July 23rd [1820] an extra meeting of the board was called for the purpose of considering an application made by Mrs Jenkins Senr of St Helena for one of the girls under the direction of the society. The board sensible of the advantages such a situation offer'd readily agreed to the proposal & May Ann Purcell was selected for this purpose, as she was well qualified, both from her being accustomed to live in the country & from the advanced state of her education, for such a situation. The Directress informed the board that Mrs Irvine, a milliner of respectable character had also made application for two of the girls under the patronage of the society, for the purpose of assisting her in her business. She proposed to instruct them in millining and to maintain them for 2 years. Mrs Hugenia, though she had long obtained permission to remove Mary Nix from the society had never sent for her. The board felt themselves at liberty to place her in any eligible situation that offered. Mrs Bell was therefore requested to consult with Mrs Irvine on this subject, to propose that she should receive Mary Nix alone into her service as Fanny Williams [the next in size] was not sufficiently advanced in her education to be removed from school.

August 22nd [1820].....the Directress informed the ladies that Mrs Irvine had agreed to take Mary Nix into her employment provided the society would furnish her with bedding and clothing. This arrangement was approved of & the requisite articles being immediately purchased, the girl was consigned to the protection of Mrs Irvine.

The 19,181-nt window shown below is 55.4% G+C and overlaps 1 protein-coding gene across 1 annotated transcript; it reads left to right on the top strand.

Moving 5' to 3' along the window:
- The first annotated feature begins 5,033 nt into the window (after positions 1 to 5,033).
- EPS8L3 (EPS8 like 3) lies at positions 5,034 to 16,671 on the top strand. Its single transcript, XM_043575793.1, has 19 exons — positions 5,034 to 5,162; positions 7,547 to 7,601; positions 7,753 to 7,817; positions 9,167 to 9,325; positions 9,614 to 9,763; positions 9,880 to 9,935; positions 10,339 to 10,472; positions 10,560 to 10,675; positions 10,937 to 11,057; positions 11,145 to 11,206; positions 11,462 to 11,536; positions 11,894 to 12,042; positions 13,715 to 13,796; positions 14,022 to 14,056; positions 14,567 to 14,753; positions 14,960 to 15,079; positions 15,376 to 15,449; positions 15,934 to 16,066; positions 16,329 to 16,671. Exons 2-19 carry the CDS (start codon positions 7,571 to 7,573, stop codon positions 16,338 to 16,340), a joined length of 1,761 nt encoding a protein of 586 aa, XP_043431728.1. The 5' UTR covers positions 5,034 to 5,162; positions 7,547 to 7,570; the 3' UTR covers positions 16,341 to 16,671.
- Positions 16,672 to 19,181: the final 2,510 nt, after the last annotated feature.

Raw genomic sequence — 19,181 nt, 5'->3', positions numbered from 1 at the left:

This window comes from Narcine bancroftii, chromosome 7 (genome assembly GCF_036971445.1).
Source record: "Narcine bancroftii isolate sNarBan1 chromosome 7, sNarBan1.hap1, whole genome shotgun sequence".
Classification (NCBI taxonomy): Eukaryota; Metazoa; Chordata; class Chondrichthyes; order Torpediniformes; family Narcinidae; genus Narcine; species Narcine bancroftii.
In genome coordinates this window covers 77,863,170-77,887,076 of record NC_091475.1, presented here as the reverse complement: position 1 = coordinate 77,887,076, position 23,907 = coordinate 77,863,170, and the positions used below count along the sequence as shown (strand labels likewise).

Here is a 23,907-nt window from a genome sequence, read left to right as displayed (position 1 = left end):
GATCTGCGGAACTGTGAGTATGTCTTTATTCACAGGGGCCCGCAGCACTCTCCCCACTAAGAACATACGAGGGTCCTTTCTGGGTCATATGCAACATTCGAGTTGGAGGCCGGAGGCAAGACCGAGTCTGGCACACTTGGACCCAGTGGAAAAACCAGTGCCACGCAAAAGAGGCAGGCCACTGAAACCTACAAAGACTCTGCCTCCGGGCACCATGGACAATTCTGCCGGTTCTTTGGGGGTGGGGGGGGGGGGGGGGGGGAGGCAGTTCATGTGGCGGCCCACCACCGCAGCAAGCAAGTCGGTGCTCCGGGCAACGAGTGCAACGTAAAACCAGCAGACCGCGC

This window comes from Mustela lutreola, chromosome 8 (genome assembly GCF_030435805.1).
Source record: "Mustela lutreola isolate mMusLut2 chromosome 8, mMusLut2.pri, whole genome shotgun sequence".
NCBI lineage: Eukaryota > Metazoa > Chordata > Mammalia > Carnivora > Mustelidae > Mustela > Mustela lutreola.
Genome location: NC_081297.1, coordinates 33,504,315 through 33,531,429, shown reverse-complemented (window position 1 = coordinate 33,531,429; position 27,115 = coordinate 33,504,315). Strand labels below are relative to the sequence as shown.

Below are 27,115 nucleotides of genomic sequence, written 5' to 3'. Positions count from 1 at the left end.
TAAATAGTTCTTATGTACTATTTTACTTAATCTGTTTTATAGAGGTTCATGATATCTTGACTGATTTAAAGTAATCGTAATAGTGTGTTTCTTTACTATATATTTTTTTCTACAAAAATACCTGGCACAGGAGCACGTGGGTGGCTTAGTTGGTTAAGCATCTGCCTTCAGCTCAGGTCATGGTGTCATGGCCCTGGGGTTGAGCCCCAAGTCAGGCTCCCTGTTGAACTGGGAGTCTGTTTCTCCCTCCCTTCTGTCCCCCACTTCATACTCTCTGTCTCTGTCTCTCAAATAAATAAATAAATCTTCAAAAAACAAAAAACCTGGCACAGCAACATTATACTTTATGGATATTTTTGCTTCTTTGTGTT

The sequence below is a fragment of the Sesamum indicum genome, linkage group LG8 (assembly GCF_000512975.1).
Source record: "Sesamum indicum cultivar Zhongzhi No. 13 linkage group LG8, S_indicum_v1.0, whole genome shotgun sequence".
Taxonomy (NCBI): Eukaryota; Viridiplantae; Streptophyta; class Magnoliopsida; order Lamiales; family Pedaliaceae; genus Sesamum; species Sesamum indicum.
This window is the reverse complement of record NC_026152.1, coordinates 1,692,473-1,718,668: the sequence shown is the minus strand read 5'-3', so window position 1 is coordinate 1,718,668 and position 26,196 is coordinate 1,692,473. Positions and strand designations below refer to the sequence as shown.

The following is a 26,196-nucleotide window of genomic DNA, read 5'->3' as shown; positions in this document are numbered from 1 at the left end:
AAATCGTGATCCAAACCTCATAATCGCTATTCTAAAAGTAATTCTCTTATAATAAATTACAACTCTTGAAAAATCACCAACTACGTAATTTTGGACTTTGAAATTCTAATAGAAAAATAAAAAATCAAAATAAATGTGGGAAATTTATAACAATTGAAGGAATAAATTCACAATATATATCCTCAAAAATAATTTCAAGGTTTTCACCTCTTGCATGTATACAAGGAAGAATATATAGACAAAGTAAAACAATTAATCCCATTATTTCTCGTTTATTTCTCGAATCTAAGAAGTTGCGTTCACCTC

Mrs Bull then proposed that the daughters of Mr McNull should again be offered the patronage of the society, as she understood that they were ill in the country & required more than ever the countenance and assistance of the benevolent. The Board convinced of their ability to maintain the two girls in lieu of those they had disposed of so much to their satisfaction, agreed without hesitation to the proposal & Mrs McKee kindly offered to write to Mr McNull on the subject.

23 July [1822] A meeting of the subscribers was held at the Baptist church - only fourteen ladies attended. The first directress stated the proposal of the Board, namely that the society should endeavor to build a house as a residence for the children supported by their bounty and that subscription should be opened for this object. as the Ladies present acquiesced in this arrangement, the secretary was desired to provide a short address to accompany the subscription proper explaining the views of the society.....

July 31st [1822] An extra meeting of the Board was called to consider a request from Mr Wm Grayson that the protection of the society should be extended to an orphan called Kennedy. This was accompanied by a promise that her expenses including an attendant should be paid for one year from the Town fund for the relief of the transient poor.

The Ladies unanimously agrees to give the little girl the protection of their institution.....

June 3rd [1823]....The Board received also $466.66 through Mr.Buckman, in consideration of expenses formerly incurred to support the children from Saint Luke's parish........

[June] 20th [1823]' lists accounts for 1822 - totaling $893.66, of which $466.66 came from St Luke's parish

Augt 8th [1823]...an offer from Mr James Verdier to relieve the society from the care and expense of Fanny Williams offering to take charge of her. This was instantly agreed to with much satisfaction as Fanny was now of an age that rendered it very expedient she should be placed in a way of support.'

1st June 1824 accounts for 1823 income =$365